Like his elder brother Ajit Singh, at the age of 4 to 5 years, he started training in the fighting skills (Gatka) and started learning the religious texts. In 1699, when he was eight years old, he received holy Amrit at the rites of Khalsa initiation, called Amrit Sanskar. By the time it became necessary to leave Anandpur under the pressure of a besieging host in December 1705, Jujhar Singh, nearing the completion of his fifteenth year, was an experienced young warrior, strong and fearless.

Sikh Fight Against Tyranny and Oppression

Sikhism raised hopes of equality for all and freedom from tyranical rulers of the time. Ever increasing numbers of Hindus and even Muslims adopting Sikhism, alarmed both Hindu kings of the Hill States adjoining Anandpur Sahib and of the Muslim rulers who thought that if Sikhism were allowed to grow at this rate neither rulers would not be able to control the oppressed for very long. The Hindu Hill State Kings, through persistent complaints, alarmed Emperor Aurangzeb about the growing strength and influence of Guru Gobind Singh which according to them could one day endanger the rulers of both Hindu and Muslim communities.

Thus the Muslim rulers in Delhi, Punjab and Jammu and Kashmir joined hands with the Hindu rulers of Hill States around Anandpur Sahib, to destroy the growing influence of Guru Gobind Singh forever. Their combined fighting forces marched towards Anandpur Sahib and encircled it completely. They cut off supplies to the besieged Sikh community in the Anandpur Sahib Fort.

The Sikhs besieged in Anandpur Fort had to undergo extreme hardship due to unavailability of rations, water and medicines. On the other hand, seven months of unsuccessful military venture had also demoralized the leaders and soldiers of the tyrant rulers. As a result they searched for a face-saving device to please Emperor Aurangzeb.

Each respectively swore on the Geeta and Koran assuring Sri Guru Gobind Singh that in case he vacated Anandpur Fort along with his Sikhs, they would not attack him and his soldiers. After this evacuation, they would also leave and be in a position to show their faces to the Emperor Aurangzeb. Guru Gobind Singh Ji decided to evacuate Anandpur Sahib on the advice of Sikhs although he had no confidence on the promises made by the adversaries and told them about his views.

Guru Ji, accompanied by Sikhs and his family members evacuated Anandpur Sahib in December 1704 A.D. They had hardly reached the bank of rivulet Sirsa, when the enemy forces attacked them from behind without caring a bit about the promises made by them earlier in the name of their Holy Books.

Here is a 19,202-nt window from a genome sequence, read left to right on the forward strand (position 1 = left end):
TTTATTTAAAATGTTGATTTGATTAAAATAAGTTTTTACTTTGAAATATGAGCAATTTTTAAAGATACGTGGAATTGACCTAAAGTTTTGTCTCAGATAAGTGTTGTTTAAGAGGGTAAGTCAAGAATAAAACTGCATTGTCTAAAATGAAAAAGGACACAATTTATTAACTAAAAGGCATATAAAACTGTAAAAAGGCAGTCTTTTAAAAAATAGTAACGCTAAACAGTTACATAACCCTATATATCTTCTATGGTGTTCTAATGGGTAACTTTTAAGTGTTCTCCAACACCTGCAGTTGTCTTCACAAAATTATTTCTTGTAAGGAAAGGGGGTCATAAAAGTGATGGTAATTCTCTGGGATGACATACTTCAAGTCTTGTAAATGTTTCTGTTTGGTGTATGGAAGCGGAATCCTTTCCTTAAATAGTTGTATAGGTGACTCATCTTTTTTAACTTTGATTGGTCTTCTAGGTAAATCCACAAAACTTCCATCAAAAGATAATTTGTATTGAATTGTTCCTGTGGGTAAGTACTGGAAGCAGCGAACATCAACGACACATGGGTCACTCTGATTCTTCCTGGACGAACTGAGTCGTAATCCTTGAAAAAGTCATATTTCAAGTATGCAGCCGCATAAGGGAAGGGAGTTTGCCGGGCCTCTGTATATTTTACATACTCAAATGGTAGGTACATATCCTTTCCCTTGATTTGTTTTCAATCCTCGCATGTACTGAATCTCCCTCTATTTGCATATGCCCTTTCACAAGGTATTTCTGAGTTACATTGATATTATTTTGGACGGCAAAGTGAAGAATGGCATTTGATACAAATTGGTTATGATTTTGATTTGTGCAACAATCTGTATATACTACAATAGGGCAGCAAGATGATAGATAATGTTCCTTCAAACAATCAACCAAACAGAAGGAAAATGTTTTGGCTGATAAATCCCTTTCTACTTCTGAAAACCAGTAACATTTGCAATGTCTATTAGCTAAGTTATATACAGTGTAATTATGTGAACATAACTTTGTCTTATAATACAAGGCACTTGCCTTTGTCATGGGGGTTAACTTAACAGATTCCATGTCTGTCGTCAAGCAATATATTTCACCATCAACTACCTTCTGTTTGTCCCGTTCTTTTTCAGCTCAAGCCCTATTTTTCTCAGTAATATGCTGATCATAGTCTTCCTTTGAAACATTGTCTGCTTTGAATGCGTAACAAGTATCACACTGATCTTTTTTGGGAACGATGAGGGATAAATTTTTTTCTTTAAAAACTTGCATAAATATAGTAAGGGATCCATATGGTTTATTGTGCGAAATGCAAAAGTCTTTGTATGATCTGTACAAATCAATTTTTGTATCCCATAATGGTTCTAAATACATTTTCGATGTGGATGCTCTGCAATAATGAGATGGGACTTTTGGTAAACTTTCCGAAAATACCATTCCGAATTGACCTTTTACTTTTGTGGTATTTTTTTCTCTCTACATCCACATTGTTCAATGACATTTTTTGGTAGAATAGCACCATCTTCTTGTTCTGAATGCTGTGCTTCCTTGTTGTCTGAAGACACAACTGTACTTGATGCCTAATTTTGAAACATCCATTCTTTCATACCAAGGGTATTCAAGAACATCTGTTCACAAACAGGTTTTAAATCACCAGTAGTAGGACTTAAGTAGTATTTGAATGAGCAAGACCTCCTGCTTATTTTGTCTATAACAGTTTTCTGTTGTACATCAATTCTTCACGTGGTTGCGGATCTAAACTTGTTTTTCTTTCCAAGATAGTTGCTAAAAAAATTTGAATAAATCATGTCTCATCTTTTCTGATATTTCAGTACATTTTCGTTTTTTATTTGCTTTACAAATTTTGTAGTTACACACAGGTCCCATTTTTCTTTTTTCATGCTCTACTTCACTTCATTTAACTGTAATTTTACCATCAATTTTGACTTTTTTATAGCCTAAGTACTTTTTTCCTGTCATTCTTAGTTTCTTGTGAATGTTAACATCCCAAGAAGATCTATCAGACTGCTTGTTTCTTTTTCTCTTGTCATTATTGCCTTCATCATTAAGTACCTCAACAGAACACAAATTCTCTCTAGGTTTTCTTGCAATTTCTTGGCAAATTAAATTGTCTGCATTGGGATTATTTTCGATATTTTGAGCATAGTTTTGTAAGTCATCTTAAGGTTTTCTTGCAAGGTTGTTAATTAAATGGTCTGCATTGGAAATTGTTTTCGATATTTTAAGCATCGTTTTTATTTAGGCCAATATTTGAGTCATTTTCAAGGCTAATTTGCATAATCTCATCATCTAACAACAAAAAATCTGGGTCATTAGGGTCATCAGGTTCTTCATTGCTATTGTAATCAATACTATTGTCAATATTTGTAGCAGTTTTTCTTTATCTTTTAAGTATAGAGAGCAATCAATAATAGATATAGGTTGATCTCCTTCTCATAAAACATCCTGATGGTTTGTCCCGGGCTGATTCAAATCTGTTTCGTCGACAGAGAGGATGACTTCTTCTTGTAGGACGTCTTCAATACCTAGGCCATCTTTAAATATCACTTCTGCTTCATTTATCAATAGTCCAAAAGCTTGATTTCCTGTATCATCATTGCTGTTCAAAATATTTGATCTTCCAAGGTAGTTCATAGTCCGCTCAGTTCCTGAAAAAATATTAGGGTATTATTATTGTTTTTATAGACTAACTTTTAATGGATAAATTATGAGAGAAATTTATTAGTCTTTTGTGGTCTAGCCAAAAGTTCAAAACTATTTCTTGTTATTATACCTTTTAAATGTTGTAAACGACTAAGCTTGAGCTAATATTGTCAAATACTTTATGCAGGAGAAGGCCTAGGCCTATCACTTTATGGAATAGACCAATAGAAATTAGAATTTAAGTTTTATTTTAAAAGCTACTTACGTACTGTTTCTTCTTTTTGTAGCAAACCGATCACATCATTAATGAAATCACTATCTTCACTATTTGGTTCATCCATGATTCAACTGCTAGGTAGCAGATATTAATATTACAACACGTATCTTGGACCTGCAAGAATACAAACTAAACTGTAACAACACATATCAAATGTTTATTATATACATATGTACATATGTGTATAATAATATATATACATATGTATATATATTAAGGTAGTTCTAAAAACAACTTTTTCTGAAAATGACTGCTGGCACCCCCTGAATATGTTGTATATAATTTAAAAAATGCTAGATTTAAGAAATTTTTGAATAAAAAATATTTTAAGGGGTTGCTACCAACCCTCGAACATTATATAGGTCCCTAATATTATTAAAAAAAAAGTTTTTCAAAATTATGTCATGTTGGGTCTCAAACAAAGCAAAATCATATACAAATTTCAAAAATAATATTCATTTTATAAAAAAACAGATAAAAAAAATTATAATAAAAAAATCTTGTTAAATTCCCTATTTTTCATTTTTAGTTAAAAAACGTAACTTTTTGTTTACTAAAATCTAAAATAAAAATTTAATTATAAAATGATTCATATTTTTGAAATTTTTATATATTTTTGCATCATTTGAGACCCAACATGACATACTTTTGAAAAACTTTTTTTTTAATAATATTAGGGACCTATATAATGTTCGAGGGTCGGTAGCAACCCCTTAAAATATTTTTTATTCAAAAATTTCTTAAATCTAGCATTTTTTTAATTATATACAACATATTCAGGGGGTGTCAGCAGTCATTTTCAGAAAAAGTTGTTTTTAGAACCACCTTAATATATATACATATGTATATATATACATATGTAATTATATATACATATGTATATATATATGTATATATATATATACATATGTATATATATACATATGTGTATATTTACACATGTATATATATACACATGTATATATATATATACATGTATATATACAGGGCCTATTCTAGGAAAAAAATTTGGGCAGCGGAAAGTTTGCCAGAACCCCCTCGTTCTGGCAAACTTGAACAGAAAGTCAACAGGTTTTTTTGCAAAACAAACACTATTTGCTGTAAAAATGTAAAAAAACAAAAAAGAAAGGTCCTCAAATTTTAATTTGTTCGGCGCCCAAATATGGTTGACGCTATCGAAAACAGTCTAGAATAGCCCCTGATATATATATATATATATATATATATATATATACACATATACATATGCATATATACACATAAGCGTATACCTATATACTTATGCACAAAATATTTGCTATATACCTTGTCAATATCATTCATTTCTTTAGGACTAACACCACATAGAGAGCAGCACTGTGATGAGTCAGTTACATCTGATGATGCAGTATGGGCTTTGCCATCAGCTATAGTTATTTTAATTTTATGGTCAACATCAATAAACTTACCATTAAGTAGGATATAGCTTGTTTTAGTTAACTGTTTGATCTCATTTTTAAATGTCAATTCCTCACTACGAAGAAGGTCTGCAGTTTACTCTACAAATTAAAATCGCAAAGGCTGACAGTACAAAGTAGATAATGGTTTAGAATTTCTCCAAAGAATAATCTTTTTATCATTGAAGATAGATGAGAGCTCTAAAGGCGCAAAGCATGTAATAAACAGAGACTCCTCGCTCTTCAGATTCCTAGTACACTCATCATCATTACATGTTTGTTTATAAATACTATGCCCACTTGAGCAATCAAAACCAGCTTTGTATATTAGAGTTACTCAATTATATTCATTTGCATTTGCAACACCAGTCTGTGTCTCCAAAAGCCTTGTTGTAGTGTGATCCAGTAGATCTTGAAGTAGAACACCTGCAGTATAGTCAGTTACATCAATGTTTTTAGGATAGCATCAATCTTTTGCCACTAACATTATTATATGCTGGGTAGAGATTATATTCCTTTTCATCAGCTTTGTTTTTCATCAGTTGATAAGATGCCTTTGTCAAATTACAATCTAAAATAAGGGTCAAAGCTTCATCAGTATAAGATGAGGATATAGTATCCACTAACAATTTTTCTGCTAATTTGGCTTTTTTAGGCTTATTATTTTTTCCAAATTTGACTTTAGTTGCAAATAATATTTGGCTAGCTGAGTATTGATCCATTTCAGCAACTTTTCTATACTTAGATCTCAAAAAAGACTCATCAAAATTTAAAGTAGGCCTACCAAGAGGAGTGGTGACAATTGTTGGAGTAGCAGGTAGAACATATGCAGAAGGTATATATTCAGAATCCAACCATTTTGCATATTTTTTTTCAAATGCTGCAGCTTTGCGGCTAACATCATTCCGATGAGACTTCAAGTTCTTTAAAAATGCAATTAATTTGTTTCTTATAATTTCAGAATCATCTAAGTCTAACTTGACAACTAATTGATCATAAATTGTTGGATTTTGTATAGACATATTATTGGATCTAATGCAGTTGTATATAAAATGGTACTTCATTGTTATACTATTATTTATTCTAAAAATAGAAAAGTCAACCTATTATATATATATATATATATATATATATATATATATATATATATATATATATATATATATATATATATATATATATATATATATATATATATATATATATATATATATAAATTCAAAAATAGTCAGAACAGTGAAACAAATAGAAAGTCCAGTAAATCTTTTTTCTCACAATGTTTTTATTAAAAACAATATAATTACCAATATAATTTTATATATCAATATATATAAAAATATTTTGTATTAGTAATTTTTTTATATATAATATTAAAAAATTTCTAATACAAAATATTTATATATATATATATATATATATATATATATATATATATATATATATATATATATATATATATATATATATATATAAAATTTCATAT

Sahibzada Ajit Singh and part of Sikh forces kept the attacking enemy at bay by engaging them in a fierce battle till Guru Gobind Singh accompanied by others crossed the rivulet, which had swelled due to heavy rains upstream. Later Ajit Singh and the remaining Sikhs too crossed the rivulet Sirsa and joined Guru Gobind Singh. The enemy forces were deeply impressed by the fighting and leadership qualities shown by the eldest son of Guru Gobind Singh. The flooded rivulet took a heavy toll of Sikh lives.

By evening of the following day, Guru Gobind Singh accompanied by his only two elder sons and forty surviving Sikhs arrived at village Chamkaur, thoroughly exhausted. They quickly settled in the fortress-like house of Chaudhary Budhi Chand and decided to face the approaching enemy forces there.

During the night, enemy forces encircled this fortress in large numbers. Their numbers swelled to 100,000 by day break. When the enemy attacked the fortress in the morning, Guru Gobind Singh, and his disciples kept the enemy at bay with the hails of deadly arrows which inflicting heavy casualties. When the stock of arrows started dwindling and the enemy forces starting coming close to the fortress, it was decided by Guru Gobind Singh to send Sikhs outside the fortress in batches of five to engage the enemy soldiers in hand to hand combat. Imagine 5 Sikhs, daring to take on thousands of enemy soldiers! This amply proved to the world how fearless the Sikhs of the Guru were. They had love not for their lives, but the orders of their master.

Sahibzada Ajit Singh’s Sacrifice

When groups of Sikhs started leaving the fortress and fought bravely while afflicting heavy causalities before laying down their precious lives, Sahibzada Ajit Singh sought permission of his father to also allow him to go out to fight side by side the brave Sikhs.

Guru Gobind Singh was immensely pleased at this and embraced his son. He himself armed his son and sent him out with the next group of five Sikhs whom he considered no less dear than his own sons. Their valor lent proof to Guruji’s saying that he would be worthy of being Gobind Singh when he would make a Sikh so brave and fearless that he would fight with one lakh and quarter enemies alone.